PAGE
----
What Liberty University can teach Elite Colleges and Universities

A few weeks ago my facebook feed was somewhat abuzz with the fact that Senator Bernie Sanders was speaking at Liberty University. Yes, that Bernie Sanders, self-described socialist, speaking at that Liberty University, the education institution founded by the man who started the Moral Majority. It was not a news event I ever anticipated occurring. Even though I am a Christian, like many people I had stereotypes about the narrowmindedness of Christian colleges and did not consider that one as conservative as Liberty University would require its students to listen to a socialist.

I will spend the bulk of this blog discussing the implications of Liberty University’s decision. However, I first want to compliment the senator. It is not easy to speak in front of an audience who deeply disagrees with you. He probably did not gain one extra vote from a Liberty student by his talk. But he is committed to his vision of a better society and willing to go places where he does not have an admiring crowd. I give sincere kudos to Senator Sanders and if more of us would be willing to try to communicate with those we disagree with, then we would have a better society.

However, the senator would not be able to speak before the students if Liberty had not invited him to do so. Furthermore, the actions of the students were commendable. Most of them disagreed with most of what the Senator had to say. But they let him say it, and they treated him with respect. There was no protest. There was no attempt to shout the Senator down. No, they did not give him enthusiastic applause. But we do not have to agree with someone to give him/her the right to tell us his/her ideas. He was allowed to inform them of his ideas, and they did not interrupt him.

I cannot help but compare this event to what happens so often when unpopular speakers come to many of our state and elite campuses. There are a wide variety of incidents that illustrates the unwillingness of students and faculty on those campuses to allow for such free speech. Perhaps a striking example is when students at the University of California at Berkeley protested the commencement speech by Bill Maher. The political distance between Senator Sanders and the average Liberty University student has to be much greater than between Maher and these progressive students. However, Maher has been highly critical of Islam and in doing so, broke one of the tenets embedded in Education Dogma. For certain students this meant that he should not be allowed to address other students, even though he likely agreed with them on most other subjects. Contrast this reaction to the politeness shown the Senator by the students at Liberty. Consideration and tolerance was found at the Christian school instead of the place where the modern free speech movement originated.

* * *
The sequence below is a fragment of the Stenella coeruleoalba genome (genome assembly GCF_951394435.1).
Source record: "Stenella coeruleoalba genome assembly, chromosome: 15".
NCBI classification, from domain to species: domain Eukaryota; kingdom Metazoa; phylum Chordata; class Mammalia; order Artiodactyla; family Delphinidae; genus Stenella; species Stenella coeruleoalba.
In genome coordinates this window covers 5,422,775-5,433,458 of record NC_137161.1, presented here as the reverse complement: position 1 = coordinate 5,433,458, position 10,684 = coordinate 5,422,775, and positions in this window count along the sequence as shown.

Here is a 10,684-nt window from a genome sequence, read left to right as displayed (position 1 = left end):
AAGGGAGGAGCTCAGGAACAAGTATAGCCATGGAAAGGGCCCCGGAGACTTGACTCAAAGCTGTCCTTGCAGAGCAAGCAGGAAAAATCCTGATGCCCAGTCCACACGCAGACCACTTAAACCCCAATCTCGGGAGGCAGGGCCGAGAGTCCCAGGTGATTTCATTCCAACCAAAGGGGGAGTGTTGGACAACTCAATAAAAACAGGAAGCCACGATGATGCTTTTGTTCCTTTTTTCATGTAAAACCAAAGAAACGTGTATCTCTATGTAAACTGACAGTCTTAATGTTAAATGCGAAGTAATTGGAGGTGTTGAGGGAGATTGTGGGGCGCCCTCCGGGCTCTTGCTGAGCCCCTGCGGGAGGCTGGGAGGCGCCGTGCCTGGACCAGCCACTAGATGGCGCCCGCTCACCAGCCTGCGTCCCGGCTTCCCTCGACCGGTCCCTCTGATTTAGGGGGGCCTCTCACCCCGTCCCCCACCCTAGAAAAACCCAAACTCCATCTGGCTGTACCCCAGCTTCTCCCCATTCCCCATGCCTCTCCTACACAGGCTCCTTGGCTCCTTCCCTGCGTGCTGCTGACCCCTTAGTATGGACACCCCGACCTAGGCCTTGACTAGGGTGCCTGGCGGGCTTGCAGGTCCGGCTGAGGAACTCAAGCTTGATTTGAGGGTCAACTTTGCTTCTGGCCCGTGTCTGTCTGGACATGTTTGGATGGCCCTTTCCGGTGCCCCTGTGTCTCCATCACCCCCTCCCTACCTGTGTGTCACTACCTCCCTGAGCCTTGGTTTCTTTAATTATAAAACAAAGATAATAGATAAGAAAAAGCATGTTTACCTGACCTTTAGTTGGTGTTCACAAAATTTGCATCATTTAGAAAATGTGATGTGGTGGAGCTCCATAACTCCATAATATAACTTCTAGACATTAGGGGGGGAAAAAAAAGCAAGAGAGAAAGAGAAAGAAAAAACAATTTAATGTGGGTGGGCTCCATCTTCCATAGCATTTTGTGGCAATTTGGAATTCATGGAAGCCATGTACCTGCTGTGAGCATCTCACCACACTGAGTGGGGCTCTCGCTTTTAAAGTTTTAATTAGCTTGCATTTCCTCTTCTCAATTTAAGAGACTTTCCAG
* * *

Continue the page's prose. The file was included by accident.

At least in this situation, the University of California stood by Maher and let him give his speech. Christine Lagarde, Robert Birgeneau and Condoleessa Rice were all invited to speak and then later disinvited, or withdrew due to pressure, from delivering their commencement address. The reasons given may vary, but essentially students and faculty members protested these speakers and the administration caved to their demands. Colleges and university are supposed to be places where we encounter different ideas. But influential segments on many campuses do not want graduating students, who should be fully prepared for dealing with different ideas, to hear alternative opinions. This type of censoring is not even including the type of silencing that comes from mechanisms such as safe spaces and trigger warnings. Whereas Liberty University brought different ideas directly to their campus, it seems that many of our highly esteemed colleges and universities work hard to keep them out.

What is ironic is that Christian schools such as Liberty University are typically stereotyped as being unwilling to consider alternate points of view. As I stated earlier, I have bought into those stereotypes. One blogger argues that Christian colleges should not be accredited because they do not allow for intellectual freedom. I am certain that this blogger would put Liberty University squarely in the “do not accreditate” category even though Liberty appears to better prepare its students to hear opposing opinions than the University of California. Accreditation is important for helping an institution of higher education serve its students, and this stereotype can have important implications for the freedom of Christian colleges.